When Sven-Goran Eriksson was England manager, he used to have this phrase he used after what felt like every game. “First half good, second half not so good.”
Chris Hughton could’ve taken a leaf out of the Swede’s book in his post-match press conference at St Mary’s on Monday night. Brighton and Hove Albion’s 2-2 draw away at Southampton was very much a case of “First half absolutely terrible, second half excellent".
That opening 45 minutes was as bad as anything we’ve seen under Hughton’s management, and that includes a run of games in the Championship when we didn’t score for six consecutive matches. Nobody seemed to have told Dale Stephens or Solly March that we now wear a ghastly green away from home, given the frequency with which they gave the ball away.
Glenn Murray was a virtual spectator and Prince Phillip could complete the 100m quicker than the speed in which the Albion looked to get the ball forward.
The Titanic is one of Southampton’s most famous sons and Brighton were paying their own tribute to the sunken ship, being even deeper than its current location at the bottom of the Atlantic.
Of course, such a negative display is nothing new. Since the Albion won promotion to the Premier League, Hughton’s mantra has always been to try and defend your way to a point, don’t take any risks and certainly don’t try and score a goal if it involves more than three men going forward.
That was fine last season with the squad he had at his disposal. But this season he has been handed over £50m worth of talent, most of it attacking. What that shocking first half at St Mary’s showed us is that we can’t invite wave after wave of opposition pressure and expect to survive. Southampton should’ve been out of sight. We were making one of the poorer teams in the Premier League look like Manchester City.
In contrast, that excellent second half showed us that Brighton now have the talent to go on the road and try and win games. At 1-0 down, Hughton’s hand was forced and he had to abandon that defensive football and, lo and behold, we dominated the game and took what was in the end a deserved point.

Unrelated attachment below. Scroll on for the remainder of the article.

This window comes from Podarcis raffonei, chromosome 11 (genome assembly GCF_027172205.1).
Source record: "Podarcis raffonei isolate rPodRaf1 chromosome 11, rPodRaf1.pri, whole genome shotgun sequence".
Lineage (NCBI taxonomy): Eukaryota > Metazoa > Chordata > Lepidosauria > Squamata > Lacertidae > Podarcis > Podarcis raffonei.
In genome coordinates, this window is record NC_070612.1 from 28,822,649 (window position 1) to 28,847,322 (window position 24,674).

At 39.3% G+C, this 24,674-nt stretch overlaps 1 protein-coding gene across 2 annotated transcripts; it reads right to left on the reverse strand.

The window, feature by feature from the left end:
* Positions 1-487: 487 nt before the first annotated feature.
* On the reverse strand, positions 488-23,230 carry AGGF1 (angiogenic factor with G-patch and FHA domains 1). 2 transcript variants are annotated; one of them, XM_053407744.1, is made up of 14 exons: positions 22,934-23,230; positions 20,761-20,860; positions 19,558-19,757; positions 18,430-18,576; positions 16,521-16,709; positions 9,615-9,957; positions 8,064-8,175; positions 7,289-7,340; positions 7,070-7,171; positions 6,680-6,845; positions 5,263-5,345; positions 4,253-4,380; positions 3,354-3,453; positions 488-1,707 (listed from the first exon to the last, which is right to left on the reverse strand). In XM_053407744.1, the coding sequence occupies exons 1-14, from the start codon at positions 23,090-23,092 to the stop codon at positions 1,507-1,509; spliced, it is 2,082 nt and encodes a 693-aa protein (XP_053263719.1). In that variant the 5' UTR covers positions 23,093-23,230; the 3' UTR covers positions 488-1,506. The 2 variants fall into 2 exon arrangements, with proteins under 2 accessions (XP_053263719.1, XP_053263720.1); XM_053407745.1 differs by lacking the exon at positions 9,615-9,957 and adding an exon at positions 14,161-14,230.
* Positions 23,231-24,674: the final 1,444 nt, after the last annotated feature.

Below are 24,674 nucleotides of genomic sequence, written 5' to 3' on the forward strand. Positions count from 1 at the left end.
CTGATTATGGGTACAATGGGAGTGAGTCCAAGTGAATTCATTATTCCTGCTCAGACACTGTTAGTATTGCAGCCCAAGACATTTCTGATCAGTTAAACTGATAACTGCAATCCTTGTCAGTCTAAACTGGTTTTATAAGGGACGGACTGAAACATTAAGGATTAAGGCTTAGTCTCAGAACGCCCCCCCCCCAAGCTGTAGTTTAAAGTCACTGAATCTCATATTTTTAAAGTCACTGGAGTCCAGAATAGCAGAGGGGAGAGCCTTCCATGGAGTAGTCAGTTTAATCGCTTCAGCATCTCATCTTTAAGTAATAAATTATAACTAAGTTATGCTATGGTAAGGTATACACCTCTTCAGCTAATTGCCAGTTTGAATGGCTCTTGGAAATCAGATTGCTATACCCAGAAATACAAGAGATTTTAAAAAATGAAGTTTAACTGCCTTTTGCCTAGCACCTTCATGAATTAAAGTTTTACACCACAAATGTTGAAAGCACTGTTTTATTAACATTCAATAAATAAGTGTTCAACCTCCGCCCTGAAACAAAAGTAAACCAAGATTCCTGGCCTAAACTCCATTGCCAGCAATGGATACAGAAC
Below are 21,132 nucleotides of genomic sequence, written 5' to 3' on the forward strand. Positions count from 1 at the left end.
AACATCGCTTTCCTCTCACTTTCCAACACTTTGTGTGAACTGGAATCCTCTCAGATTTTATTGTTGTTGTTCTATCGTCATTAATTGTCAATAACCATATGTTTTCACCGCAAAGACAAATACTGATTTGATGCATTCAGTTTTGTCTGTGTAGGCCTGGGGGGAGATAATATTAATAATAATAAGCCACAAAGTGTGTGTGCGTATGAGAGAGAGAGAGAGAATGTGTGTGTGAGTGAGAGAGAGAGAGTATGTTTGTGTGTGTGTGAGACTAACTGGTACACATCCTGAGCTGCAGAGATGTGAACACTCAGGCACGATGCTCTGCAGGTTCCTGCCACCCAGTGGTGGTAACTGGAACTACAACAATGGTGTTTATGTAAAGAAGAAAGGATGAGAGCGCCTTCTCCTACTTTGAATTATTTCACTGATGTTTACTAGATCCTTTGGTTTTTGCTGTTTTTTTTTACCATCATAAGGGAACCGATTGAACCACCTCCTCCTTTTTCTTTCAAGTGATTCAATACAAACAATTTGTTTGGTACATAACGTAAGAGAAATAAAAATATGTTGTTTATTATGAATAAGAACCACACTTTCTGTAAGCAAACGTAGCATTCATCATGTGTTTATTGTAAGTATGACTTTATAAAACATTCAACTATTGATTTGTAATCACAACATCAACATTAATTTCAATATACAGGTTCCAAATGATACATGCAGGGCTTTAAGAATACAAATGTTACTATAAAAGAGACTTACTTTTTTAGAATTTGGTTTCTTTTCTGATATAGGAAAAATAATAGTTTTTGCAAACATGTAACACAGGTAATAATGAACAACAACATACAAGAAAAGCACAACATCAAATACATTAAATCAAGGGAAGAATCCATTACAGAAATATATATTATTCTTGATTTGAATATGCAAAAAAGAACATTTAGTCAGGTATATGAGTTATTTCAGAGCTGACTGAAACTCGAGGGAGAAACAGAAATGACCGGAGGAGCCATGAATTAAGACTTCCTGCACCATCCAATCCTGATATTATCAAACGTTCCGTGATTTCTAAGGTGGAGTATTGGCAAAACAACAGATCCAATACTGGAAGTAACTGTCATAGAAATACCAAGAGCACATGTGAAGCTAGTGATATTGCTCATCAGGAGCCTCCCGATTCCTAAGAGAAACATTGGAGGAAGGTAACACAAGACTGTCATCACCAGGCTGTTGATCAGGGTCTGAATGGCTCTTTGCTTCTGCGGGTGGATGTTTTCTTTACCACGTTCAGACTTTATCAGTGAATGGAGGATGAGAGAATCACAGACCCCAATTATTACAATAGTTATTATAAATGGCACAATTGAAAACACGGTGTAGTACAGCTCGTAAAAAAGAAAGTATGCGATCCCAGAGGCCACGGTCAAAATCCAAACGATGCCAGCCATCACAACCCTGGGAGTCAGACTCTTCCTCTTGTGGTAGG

Had Hughton sent the Albion out to play like that from the start, then it is likely we’d have come away from Southampton with all three points. The excellent Anthony Knockaert was only denied by a brilliant save from Alex McCarthy (no relation, as anybody who has seen my goalkeeping will attest to) and Davy Propper put a free header wastefully wide.
Alireza Jahanbakhsh went close and if Jurgen Locadia wasn’t channelling the spirit of Craig Davies, then he might have done better with two opportunities as well. The players looked much happier when they were playing on the front foot, as evidenced by the fact that Stephens and March’s pass completion rates shot up from zero in the second half.
Nobody in their right mind would advocate going to the Etihad Stadium for the Albion’s next away game and going all out attack, unless you fancy the Albion’s record defeat of 9-1 to Middlesbrough being eclipsed.
But Monday night’s second half showing was evidence enough that Hughton should try something different when we’re on the road against the sides around us in the table. Manning the trenches in the hope of taking a point didn’t work at Watford. It didn’t work at Southampton.
Chances are it won’t work at Newcastle United in our next winnable away game either. It’s time for Hughton to trust in his players to go out and get a positive result.
It’s a long way to St James’ Park even without the chaos of rail replacement buses to kick off the journey between Brighton and Three Bridges, and the least the travelling fans deserve is a side that is going to try and win the game.
Time to attack, Chris.
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